Tags

Type your tag names separated by a space and hit enter

Atraumatic restorative treatment and dental anxiety in outpatients attending public oral health clinics in South Africa.
J Public Health Dent. 2007 Summer; 67(3):179-84.JP

Abstract

OBJECTIVES

This study was undertaken to test the hypotheses that using the atraumatic restorative treatment (ART) approach results in lower patient anxiety and that lower anxiety leads to higher restoration/extraction ratios.

METHODS

The test group of dental operators (n = 9) was trained in ART The control group (n = 11) was not, and did not apply ART The Short Form of the Dental Subscale of the Children's Fear Survey Schedule (CFSS-SF) and Corah's Dental Anxiety Scale (DAS) were used to assess patient anxiety after ART (test group) and after traditional restorations (control group). The restoration/extraction ratio calculated for primary (children) and permanent dentitions (adults) per operator was based on 12-month treatment statistics. Dental anxiety assessments were analysed using ANOVA. Differences were compared using the t-test and corrected for confounding factors (ANCOVA). The Pearson correlation coefficient was used to measure the correlation between dental anxiety levels and restoration/extraction ratios.

RESULTS

The mean CFSS-SF score for test-group children was statistically significantly lower than for the control-group children. The mean DAS score for test-group adults was statistically significant lower than the control. No significant correlation was observed between dental anxiety level and restoration/extraction ratio per operator for both dentitions in both groups.

CONCLUSION

The first hypothesis was accepted; the second, rejected. Although dental anxiety scores were lower both in child and in adult patients treated by ART than in those who received traditional restorative treatments, this positive effect had not resulted in higher restoration/extraction ratios.

Authors+Show Affiliations

Division of Public Oral Health, University of the Witwatersrand, Johannesburg, South Africa. neem@global.co.zaNo affiliation info availableNo affiliation info available

Pub Type(s)

Journal Article

Language

eng

PubMed ID

17899905

Citation

Mickenautsch, Steffen, et al. "Atraumatic Restorative Treatment and Dental Anxiety in Outpatients Attending Public Oral Health Clinics in South Africa." Journal of Public Health Dentistry, vol. 67, no. 3, 2007, pp. 179-84.
Mickenautsch S, Frencken JE, van't HM. Atraumatic restorative treatment and dental anxiety in outpatients attending public oral health clinics in South Africa. J Public Health Dent. 2007;67(3):179-84.
Mickenautsch, S., Frencken, J. E., & van't, H. M. (2007). Atraumatic restorative treatment and dental anxiety in outpatients attending public oral health clinics in South Africa. Journal of Public Health Dentistry, 67(3), 179-84.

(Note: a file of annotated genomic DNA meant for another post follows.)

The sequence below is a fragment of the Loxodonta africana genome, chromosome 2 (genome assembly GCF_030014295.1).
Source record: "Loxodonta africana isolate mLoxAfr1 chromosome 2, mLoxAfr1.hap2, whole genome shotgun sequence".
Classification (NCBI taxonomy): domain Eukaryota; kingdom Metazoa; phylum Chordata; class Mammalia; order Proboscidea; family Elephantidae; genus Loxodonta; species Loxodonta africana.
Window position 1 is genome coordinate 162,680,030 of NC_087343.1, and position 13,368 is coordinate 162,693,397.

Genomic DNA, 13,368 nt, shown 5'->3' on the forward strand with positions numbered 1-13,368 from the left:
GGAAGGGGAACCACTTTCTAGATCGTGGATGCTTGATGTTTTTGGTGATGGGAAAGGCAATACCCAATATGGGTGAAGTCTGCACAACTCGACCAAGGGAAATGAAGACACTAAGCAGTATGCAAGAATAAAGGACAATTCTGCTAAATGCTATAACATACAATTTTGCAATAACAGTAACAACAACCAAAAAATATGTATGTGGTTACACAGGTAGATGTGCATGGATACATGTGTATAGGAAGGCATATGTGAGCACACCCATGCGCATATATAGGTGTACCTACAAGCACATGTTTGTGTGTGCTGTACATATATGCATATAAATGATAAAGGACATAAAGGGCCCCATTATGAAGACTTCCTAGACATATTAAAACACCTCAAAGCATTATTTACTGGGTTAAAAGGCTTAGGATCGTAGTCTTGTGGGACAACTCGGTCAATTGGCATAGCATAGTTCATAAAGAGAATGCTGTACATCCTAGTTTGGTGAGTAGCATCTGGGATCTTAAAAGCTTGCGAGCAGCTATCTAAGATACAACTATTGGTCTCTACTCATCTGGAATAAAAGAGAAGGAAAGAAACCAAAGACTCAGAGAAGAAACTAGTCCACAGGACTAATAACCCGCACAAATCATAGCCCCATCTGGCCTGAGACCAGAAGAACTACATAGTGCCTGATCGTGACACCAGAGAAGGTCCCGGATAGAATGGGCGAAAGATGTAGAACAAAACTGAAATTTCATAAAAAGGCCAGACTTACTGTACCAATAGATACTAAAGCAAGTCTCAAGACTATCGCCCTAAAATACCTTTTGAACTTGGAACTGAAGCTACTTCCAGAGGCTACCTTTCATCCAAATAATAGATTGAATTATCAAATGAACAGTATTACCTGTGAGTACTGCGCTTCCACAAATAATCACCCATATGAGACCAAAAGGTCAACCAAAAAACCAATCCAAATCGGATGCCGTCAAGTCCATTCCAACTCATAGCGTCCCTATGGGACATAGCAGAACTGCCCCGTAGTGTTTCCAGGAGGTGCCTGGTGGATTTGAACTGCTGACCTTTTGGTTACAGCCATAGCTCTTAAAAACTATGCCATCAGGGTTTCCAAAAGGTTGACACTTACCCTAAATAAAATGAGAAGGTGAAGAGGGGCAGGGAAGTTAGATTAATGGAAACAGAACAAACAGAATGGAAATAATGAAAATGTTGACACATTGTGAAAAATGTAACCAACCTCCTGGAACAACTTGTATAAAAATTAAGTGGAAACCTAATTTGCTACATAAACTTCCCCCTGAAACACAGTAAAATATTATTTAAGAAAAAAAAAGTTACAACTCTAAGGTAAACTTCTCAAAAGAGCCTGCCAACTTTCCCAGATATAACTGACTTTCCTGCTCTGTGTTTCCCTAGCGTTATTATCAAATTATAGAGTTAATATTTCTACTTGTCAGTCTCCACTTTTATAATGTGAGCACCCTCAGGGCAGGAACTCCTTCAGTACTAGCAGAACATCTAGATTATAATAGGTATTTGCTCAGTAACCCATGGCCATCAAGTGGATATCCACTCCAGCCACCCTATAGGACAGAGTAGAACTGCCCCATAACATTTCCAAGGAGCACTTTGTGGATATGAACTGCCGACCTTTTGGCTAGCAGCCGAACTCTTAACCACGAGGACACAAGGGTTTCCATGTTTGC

Mickenautsch S, Frencken JE, van't HM. Atraumatic Restorative Treatment and Dental Anxiety in Outpatients Attending Public Oral Health Clinics in South Africa. J Public Health Dent. 2007;67(3):179-84. PubMed PMID: 17899905.
* Article titles in AMA citation format should be in sentence-case
TY - JOUR T1 - Atraumatic restorative treatment and dental anxiety in outpatients attending public oral health clinics in South Africa. AU - Mickenautsch,Steffen, AU - Frencken,Jo E, AU - van't,Hof Martin A, PY - 2007/9/29/pubmed PY - 2007/10/24/medline PY - 2007/9/29/entrez SP - 179 EP - 84 JF - Journal of public health dentistry JO - J Public Health Dent VL - 67 IS - 3 N2 - OBJECTIVES: This study was undertaken to test the hypotheses that using the atraumatic restorative treatment (ART) approach results in lower patient anxiety and that lower anxiety leads to higher restoration/extraction ratios. METHODS: The test group of dental operators (n = 9) was trained in ART The control group (n = 11) was not, and did not apply ART The Short Form of the Dental Subscale of the Children's Fear Survey Schedule (CFSS-SF) and Corah's Dental Anxiety Scale (DAS) were used to assess patient anxiety after ART (test group) and after traditional restorations (control group). The restoration/extraction ratio calculated for primary (children) and permanent dentitions (adults) per operator was based on 12-month treatment statistics. Dental anxiety assessments were analysed using ANOVA. Differences were compared using the t-test and corrected for confounding factors (ANCOVA). The Pearson correlation coefficient was used to measure the correlation between dental anxiety levels and restoration/extraction ratios. RESULTS: The mean CFSS-SF score for test-group children was statistically significantly lower than for the control-group children. The mean DAS score for test-group adults was statistically significant lower than the control. No significant correlation was observed between dental anxiety level and restoration/extraction ratio per operator for both dentitions in both groups. CONCLUSION: The first hypothesis was accepted; the second, rejected. Although dental anxiety scores were lower both in child and in adult patients treated by ART than in those who received traditional restorative treatments, this positive effect had not resulted in higher restoration/extraction ratios. SN - 0022-4006 UR - https://www.unboundmedicine.com/medline/citation/17899905/Atraumatic_restorative_treatment_and_dental_anxiety_in_outpatients_attending_public_oral_health_clinics_in_South_Africa_ L2 - https://onlinelibrary.wiley.com/resolve/openurl?genre=article&sid=nlm:pubmed&issn=0022-4006&date=2007&volume=67&issue=3&spage=179 DB - PRIME DP - Unbound Medicine ER -